Unlike the other big mod band from the 60s, The Who, the Small Faces didn’t earn their place in fans’ designer clothed hearts by being bombastic. Instead, the foursome wrote cool, memorable songs that had the British sensibility of the Kinks with the melodies and delivery of Motown artists.
“All or Nothing” is quite a simple song; guitar chords arpeggiated for one section and strummed on the next one, applying the immortal “soft verse/loud chorus” dynamic to a simple lyric about losing someone, topped with a melody that gets stuck in your head without much effort. The song is a little strained by the Small Faces’ standards up to that point (and they would get much looser on their follow up album, the superb Ogden’s Nut Gone Flake) without resorting to balladeering; in other words, it does rock, although you can imagine it being a hit for a Merseybeat band a few years before if it had less balls.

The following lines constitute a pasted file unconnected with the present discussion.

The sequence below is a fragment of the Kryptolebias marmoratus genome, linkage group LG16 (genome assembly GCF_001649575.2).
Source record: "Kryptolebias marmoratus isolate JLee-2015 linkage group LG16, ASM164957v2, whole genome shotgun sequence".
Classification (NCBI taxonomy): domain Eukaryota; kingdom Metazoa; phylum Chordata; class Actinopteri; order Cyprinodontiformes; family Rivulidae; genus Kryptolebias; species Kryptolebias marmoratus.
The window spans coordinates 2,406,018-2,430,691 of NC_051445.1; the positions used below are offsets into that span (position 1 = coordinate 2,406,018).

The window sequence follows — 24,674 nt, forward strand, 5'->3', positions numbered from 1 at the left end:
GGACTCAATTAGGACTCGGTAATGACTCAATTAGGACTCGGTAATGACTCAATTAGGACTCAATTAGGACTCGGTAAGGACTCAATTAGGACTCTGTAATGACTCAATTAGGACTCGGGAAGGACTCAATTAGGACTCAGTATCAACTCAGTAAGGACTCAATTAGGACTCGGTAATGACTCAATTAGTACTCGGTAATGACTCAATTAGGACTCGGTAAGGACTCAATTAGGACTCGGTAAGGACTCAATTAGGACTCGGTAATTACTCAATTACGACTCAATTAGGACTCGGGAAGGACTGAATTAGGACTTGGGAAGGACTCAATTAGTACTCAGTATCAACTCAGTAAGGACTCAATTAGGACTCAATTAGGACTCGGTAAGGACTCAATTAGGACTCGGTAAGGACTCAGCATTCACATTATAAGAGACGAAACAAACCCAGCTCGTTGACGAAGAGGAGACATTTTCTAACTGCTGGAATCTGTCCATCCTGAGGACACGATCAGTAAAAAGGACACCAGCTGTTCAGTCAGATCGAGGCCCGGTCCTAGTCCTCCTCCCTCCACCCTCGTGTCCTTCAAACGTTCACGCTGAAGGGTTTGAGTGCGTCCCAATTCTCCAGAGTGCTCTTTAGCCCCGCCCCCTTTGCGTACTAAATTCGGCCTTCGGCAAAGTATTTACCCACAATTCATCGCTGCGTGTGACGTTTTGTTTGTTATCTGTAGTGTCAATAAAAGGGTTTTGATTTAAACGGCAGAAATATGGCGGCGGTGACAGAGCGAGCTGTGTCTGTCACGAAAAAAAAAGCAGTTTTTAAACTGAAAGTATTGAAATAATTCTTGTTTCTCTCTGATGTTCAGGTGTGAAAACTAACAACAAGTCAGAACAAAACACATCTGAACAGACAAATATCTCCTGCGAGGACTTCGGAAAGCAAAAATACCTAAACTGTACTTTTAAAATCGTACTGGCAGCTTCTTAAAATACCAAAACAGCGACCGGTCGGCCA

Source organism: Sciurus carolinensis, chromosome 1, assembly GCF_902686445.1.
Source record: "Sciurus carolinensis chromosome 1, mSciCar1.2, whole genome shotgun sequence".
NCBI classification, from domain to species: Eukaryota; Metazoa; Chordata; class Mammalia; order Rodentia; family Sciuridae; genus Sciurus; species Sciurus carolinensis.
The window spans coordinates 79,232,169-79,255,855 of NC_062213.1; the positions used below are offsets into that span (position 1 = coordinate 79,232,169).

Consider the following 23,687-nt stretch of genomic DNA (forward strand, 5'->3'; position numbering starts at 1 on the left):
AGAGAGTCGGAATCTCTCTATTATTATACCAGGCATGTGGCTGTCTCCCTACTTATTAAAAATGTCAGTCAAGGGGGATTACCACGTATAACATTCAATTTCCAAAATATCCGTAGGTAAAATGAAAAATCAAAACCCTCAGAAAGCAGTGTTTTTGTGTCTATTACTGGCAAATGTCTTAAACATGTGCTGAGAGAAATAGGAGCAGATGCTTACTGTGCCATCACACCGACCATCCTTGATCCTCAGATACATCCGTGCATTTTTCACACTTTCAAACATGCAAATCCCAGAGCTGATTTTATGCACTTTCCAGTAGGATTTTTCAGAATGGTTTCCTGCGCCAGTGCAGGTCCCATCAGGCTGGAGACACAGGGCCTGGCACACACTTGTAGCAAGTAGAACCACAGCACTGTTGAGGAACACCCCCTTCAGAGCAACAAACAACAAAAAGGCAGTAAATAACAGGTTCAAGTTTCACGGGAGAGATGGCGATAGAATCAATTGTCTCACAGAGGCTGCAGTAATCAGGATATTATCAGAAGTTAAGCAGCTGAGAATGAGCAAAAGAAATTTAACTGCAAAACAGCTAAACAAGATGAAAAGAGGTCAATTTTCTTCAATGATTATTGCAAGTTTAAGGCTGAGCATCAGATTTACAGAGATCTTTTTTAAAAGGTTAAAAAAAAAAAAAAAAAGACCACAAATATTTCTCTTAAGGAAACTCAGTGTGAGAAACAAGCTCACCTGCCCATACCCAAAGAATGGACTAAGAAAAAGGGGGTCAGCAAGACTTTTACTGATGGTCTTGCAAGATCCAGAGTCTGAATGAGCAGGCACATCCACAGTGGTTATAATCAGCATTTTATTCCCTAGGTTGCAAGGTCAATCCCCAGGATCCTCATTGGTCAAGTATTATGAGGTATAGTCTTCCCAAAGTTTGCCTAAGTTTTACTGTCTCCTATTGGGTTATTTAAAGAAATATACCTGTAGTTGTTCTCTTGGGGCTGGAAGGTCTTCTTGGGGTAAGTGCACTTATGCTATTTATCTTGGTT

What makes this song is the bridge before the final chorus. It’s here that the build up pays off and Steve Marriott actually lets it rip with a soulful voice that’s raspy and beaming with desperation, like blue-eyed soul if it was actually about getting your blood boiling instead of just trying to sound cool (in fact, Marriott was one of the first to successfully sing in this style). The now-famous dynamic can be heard here, predating the use of the same formula picked up by the Pixies and Nirvana by some 20 years.